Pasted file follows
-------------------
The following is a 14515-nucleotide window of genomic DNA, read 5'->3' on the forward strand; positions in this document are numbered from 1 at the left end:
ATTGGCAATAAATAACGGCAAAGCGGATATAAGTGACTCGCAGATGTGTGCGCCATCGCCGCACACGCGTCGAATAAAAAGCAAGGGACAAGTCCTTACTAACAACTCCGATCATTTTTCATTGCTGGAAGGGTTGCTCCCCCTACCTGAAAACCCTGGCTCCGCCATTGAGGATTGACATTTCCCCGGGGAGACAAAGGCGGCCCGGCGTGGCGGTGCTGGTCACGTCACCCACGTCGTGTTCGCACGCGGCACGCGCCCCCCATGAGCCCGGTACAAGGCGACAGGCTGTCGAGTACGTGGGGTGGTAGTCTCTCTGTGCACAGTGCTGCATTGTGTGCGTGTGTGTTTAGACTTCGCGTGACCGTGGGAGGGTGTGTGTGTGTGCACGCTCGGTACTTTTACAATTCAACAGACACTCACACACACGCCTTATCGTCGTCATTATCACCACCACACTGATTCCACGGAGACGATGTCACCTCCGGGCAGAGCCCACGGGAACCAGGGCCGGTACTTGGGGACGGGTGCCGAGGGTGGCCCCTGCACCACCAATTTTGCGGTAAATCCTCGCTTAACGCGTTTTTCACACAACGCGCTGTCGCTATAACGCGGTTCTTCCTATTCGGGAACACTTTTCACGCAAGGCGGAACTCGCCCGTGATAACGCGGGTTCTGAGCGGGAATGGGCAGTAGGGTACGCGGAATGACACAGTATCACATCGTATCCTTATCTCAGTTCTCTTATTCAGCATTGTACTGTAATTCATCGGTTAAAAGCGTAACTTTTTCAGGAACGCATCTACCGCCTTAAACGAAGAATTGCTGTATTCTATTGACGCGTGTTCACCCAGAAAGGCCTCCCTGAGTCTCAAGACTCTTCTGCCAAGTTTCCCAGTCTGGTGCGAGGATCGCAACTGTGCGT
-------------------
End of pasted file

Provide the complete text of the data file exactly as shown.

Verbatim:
The following is a 14515-nucleotide window of genomic DNA, read 5'->3' on the forward strand; positions in this document are numbered from 1 at the left end:
ATTGGCAATAAATAACGGCAAAGCGGATATAAGTGACTCGCAGATGTGTGCGCCATCGCCGCACACGCGTCGAATAAAAAGCAAGGGACAAGTCCTTACTAACAACTCCGATCATTTTTCATTGCTGGAAGGGTTGCTCCCCCTACCTGAAAACCCTGGCTCCGCCATTGAGGATTGACATTTCCCCGGGGAGACAAAGGCGGCCCGGCGTGGCGGTGCTGGTCACGTCACCCACGTCGTGTTCGCACGCGGCACGCGCCCCCCATGAGCCCGGTACAAGGCGACAGGCTGTCGAGTACGTGGGGTGGTAGTCTCTCTGTGCACAGTGCTGCATTGTGTGCGTGTGTGTTTAGACTTCGCGTGACCGTGGGAGGGTGTGTGTGTGTGCACGCTCGGTACTTTTACAATTCAACAGACACTCACACACACGCCTTATCGTCGTCATTATCACCACCACACTGATTCCACGGAGACGATGTCACCTCCGGGCAGAGCCCACGGGAACCAGGGCCGGTACTTGGGGACGGGTGCCGAGGGTGGCCCCTGCACCACCAATTTTGCGGTAAATCCTCGCTTAACGCGTTTTTCACACAACGCGCTGTCGCTATAACGCGGTTCTTCCTATTCGGGAACACTTTTCACGCAAGGCGGAACTCGCCCGTGATAACGCGGGTTCTGAGCGGGAATGGGCAGTAGGGTACGCGGAATGACACAGTATCACATCGTATCCTTATCTCAGTTCTCTTATTCAGCATTGTACTGTAATTCATCGGTTAAAAGCGTAACTTTTTCAGGAACGCATCTACCGCCTTAAACGAAGAATTGCTGTATTCTATTGACGCGTGTTCACCCAGAAAGGCCTCCCTGAGTCTCAAGACTCTTCTGCCAAGTTTCCCAGTCTGGTGCGAGGATCGCAACTGTGCGT